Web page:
James Cameron revolutionized science fiction with the Terminator. Still considered an absolute classic, The Terminator of 1984 is a movie that is hard to top even by today’s CGI and advanced special effects laden movies. There are some nifty details about the movie that would surprise you even today.

Melted Skin

The T-800s are basically humanoid hunter-killers that are sent for infiltrating human colonies and massacre everyone once they have gotten past their defenses. To look and feel human, the T-800s have been given extensive skin graft treatments. Skynet has a facility which can clone and make human skin from scratch. The skin is so detailed that is has everything accurate down to the last strand of hair in the T-800’s fake follicles. During the movie, the T-800 enters a burning car. The fire scorches several parts of its skin and burns of most of its facial hair. The reminder of the movie shows the T-800 with the same scorched look till the very end of the movie when its skin literally peels off of its face and rest of its body.

Also Read: The Eternal Factions Explained!!

Those are Actual Human Teeth

The T-800, in its bare naked form, looks like a powerful machine of death and chaos. It is made completely out of metal and has screws and nuts for joints. It is bulletproof and most of its body is nigh-invulnerable. Except for it teeth, almost every other part of the T-800 is artificial. The teeth are some of the most visible features of the T-800 after its glowing red eyes. The reason the T-800 has human teeth and not metal ones is because it was designed to be an infiltrator. So it must look the part too. The human teeth are the only visible part of the endo-skeleton so they were designed via natural means.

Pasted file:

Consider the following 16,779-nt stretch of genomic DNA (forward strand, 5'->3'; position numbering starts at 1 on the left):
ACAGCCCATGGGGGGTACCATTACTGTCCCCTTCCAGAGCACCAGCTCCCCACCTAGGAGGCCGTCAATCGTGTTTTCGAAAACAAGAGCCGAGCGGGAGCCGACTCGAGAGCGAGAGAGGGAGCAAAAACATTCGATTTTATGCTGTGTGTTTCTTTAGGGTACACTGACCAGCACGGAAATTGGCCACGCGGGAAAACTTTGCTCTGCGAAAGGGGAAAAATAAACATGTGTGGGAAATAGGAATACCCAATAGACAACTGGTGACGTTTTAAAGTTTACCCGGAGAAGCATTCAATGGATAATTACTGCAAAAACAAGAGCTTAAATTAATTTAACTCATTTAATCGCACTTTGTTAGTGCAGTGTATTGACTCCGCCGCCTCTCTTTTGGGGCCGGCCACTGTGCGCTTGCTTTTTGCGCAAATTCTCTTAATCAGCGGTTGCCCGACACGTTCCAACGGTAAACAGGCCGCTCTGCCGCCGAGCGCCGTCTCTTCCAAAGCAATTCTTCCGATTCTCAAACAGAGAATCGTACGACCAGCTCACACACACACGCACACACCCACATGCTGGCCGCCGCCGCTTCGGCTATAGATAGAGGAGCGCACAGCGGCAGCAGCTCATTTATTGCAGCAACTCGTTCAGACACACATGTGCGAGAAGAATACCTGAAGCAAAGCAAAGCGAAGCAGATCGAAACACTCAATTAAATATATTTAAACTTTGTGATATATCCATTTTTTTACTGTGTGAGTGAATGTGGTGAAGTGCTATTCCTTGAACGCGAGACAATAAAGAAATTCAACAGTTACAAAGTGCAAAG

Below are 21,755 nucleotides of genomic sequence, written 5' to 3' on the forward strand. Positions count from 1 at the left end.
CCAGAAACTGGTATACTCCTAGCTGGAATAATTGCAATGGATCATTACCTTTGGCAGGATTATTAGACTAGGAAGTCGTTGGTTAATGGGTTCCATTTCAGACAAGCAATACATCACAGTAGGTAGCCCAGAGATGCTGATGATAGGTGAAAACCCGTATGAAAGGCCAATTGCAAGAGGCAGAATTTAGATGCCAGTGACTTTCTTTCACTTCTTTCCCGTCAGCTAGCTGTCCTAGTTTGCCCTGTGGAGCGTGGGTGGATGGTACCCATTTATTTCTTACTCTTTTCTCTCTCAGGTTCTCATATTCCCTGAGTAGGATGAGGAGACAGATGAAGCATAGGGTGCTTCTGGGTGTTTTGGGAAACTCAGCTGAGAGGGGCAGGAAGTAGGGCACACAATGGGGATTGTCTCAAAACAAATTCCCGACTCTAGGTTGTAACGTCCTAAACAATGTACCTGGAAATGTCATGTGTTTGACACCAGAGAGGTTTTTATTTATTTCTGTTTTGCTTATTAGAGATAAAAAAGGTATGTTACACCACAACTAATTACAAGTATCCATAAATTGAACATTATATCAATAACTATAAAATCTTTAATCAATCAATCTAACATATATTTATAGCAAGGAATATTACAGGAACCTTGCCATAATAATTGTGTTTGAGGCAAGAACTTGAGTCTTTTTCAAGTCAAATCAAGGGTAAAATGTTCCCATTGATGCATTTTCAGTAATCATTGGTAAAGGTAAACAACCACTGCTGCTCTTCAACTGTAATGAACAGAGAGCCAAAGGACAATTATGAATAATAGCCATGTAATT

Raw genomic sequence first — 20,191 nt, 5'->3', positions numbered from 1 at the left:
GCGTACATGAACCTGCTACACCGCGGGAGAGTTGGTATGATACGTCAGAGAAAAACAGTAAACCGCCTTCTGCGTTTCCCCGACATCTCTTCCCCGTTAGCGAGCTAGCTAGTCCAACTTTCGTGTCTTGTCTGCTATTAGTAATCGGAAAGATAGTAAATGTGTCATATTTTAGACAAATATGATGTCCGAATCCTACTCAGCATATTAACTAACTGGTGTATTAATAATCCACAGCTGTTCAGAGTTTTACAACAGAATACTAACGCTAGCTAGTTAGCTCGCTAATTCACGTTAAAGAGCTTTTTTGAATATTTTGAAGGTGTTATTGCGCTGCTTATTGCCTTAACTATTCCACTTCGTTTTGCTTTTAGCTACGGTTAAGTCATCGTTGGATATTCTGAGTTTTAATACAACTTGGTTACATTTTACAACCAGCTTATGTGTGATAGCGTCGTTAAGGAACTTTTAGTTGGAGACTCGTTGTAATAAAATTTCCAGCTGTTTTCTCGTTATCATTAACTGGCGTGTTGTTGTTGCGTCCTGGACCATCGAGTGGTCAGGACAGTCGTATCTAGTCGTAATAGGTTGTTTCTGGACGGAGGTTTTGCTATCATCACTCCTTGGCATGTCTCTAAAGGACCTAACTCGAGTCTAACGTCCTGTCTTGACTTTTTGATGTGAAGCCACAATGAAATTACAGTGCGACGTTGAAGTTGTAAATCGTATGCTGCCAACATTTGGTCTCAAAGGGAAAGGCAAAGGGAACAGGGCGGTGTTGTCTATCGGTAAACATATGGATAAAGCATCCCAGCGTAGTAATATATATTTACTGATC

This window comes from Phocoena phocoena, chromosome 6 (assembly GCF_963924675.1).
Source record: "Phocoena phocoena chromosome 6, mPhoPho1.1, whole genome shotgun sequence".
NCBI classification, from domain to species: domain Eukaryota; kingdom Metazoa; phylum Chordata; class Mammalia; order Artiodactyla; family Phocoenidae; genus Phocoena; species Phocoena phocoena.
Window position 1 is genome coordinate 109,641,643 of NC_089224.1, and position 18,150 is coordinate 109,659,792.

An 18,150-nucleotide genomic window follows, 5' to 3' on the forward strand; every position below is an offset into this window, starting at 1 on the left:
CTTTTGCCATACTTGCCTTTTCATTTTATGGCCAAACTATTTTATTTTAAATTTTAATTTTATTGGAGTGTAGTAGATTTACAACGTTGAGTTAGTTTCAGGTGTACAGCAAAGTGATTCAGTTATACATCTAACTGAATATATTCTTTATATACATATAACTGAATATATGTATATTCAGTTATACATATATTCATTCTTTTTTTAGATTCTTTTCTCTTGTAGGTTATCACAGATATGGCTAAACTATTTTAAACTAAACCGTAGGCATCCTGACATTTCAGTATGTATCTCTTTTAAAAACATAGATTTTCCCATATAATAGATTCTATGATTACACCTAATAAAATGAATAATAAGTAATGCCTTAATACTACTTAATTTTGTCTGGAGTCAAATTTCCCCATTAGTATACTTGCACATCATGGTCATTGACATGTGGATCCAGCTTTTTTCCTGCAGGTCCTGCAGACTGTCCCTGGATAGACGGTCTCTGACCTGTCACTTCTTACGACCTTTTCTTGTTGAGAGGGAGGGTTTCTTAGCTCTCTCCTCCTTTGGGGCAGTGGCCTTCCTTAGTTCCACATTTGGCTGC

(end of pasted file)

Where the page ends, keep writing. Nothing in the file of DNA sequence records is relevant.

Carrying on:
The Creepy Eye Movement Was Intentional

The 1984 movie skyrocketed Arnold Schwarzenegger’s career. His portrayal of the T-800 Hunter-Killer was legendary. He nailed the robotic movements of the futuristic cyborg hit-man. In particular, it was his creepy eye movements that made us look in awe. Turns out, the eye movement was intentional. Director James Cameron had instructed Arnold to move his eyes independently without moving his head too much. This would be a logical step for a machine to conserve energy. That is the reason why the T-800 stared the way it did in the 1984 movie.

Jungle Style Ammo

One of the most endearing scenes from The Terminator was when the T-800 assaults the police station. Dozens of trained police professionals that had access and the expertise to use fire-arms felt like sitting ducks in their own base of operations. The Terminator absolutely obliterated all resistance in search of Sarah Connor, who was also in the same building. The T-800 came prepared. To make sure he had enough ammo and he could load it as fast as possible, he had two ammo magazines strapped back to back in jungle style. This is a technique guerrilla warriors and special force soldiers use for faster loading in a fire-fight.

You May Also Like: Actors Who Nearly Featured in MCU Phase 1

Has the same RAM Capacity as the Commodore 64